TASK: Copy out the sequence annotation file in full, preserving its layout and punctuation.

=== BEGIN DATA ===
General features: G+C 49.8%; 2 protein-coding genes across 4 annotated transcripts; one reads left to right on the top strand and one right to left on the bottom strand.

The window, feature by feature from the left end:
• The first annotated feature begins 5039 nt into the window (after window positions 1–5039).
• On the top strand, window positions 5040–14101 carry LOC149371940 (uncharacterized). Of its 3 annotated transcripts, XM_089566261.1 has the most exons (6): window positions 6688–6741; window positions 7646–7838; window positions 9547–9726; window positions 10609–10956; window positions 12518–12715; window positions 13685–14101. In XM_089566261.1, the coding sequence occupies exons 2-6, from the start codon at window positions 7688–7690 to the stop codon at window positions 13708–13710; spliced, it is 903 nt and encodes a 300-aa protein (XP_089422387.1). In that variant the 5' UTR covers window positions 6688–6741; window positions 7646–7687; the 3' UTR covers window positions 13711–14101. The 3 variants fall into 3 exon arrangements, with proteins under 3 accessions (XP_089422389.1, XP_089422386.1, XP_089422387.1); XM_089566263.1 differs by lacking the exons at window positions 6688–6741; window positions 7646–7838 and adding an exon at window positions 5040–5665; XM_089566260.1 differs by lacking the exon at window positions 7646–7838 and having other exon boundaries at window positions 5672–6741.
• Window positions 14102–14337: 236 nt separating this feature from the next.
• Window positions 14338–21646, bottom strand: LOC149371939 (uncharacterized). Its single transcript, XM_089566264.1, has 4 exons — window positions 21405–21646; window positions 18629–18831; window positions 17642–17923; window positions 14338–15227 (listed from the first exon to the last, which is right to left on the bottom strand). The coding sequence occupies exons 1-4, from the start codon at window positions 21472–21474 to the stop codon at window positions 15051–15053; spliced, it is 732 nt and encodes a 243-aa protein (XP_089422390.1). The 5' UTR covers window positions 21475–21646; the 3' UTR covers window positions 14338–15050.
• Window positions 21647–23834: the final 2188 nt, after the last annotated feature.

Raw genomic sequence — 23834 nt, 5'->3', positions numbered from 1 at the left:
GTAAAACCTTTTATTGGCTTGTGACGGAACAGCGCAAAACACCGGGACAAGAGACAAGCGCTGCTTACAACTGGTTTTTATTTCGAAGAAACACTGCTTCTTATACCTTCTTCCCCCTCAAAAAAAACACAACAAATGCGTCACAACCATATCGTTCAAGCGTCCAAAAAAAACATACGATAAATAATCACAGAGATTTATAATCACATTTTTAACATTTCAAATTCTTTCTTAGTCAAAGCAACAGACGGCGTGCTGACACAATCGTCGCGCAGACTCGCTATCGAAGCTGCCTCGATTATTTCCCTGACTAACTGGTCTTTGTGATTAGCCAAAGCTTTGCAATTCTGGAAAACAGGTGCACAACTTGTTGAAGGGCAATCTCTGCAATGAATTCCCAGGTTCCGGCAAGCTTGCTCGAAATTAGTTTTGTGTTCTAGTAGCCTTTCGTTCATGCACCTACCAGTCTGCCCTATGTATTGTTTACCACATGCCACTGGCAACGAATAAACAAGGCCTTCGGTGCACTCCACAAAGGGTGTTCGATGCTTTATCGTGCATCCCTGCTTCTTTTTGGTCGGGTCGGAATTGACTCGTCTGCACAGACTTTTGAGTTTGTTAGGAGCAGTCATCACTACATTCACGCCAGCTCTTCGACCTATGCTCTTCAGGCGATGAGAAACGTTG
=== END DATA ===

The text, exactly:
General features: G+C 49.8%; 2 protein-coding genes across 4 annotated transcripts; one reads left to right on the top strand and one right to left on the bottom strand.

The window, feature by feature from the left end:
• The first annotated feature begins 5039 nt into the window (after window positions 1–5039).
• On the top strand, window positions 5040–14101 carry LOC149371940 (uncharacterized). Of its 3 annotated transcripts, XM_089566261.1 has the most exons (6): window positions 6688–6741; window positions 7646–7838; window positions 9547–9726; window positions 10609–10956; window positions 12518–12715; window positions 13685–14101. In XM_089566261.1, the coding sequence occupies exons 2-6, from the start codon at window positions 7688–7690 to the stop codon at window positions 13708–13710; spliced, it is 903 nt and encodes a 300-aa protein (XP_089422387.1). In that variant the 5' UTR covers window positions 6688–6741; window positions 7646–7687; the 3' UTR covers window positions 13711–14101. The 3 variants fall into 3 exon arrangements, with proteins under 3 accessions (XP_089422389.1, XP_089422386.1, XP_089422387.1); XM_089566263.1 differs by lacking the exons at window positions 6688–6741; window positions 7646–7838 and adding an exon at window positions 5040–5665; XM_089566260.1 differs by lacking the exon at window positions 7646–7838 and having other exon boundaries at window positions 5672–6741.
• Window positions 14102–14337: 236 nt separating this feature from the next.
• Window positions 14338–21646, bottom strand: LOC149371939 (uncharacterized). Its single transcript, XM_089566264.1, has 4 exons — window positions 21405–21646; window positions 18629–18831; window positions 17642–17923; window positions 14338–15227 (listed from the first exon to the last, which is right to left on the bottom strand). The coding sequence occupies exons 1-4, from the start codon at window positions 21472–21474 to the stop codon at window positions 15051–15053; spliced, it is 732 nt and encodes a 243-aa protein (XP_089422390.1). The 5' UTR covers window positions 21475–21646; the 3' UTR covers window positions 14338–15050.
• Window positions 21647–23834: the final 2188 nt, after the last annotated feature.

Raw genomic sequence — 23834 nt, 5'->3', positions numbered from 1 at the left:
GTAAAACCTTTTATTGGCTTGTGACGGAACAGCGCAAAACACCGGGACAAGAGACAAGCGCTGCTTACAACTGGTTTTTATTTCGAAGAAACACTGCTTCTTATACCTTCTTCCCCCTCAAAAAAAACACAACAAATGCGTCACAACCATATCGTTCAAGCGTCCAAAAAAAACATACGATAAATAATCACAGAGATTTATAATCACATTTTTAACATTTCAAATTCTTTCTTAGTCAAAGCAACAGACGGCGTGCTGACACAATCGTCGCGCAGACTCGCTATCGAAGCTGCCTCGATTATTTCCCTGACTAACTGGTCTTTGTGATTAGCCAAAGCTTTGCAATTCTGGAAAACAGGTGCACAACTTGTTGAAGGGCAATCTCTGCAATGAATTCCCAGGTTCCGGCAAGCTTGCTCGAAATTAGTTTTGTGTTCTAGTAGCCTTTCGTTCATGCACCTACCAGTCTGCCCTATGTATTGTTTACCACATGCCACTGGCAACGAATAAACAAGGCCTTCGGTGCACTCCACAAAGGGTGTTCGATGCTTTATCGTGCATCCCTGCTTCTTTTTGGTCGGGTCGGAATTGACTCGTCTGCACAGACTTTTGAGTTTGTTAGGAGCAGTCATCACTACATTCACGCCAGCTCTTCGACCTATGCTCTTCAGGCGATGAGAAACGTTG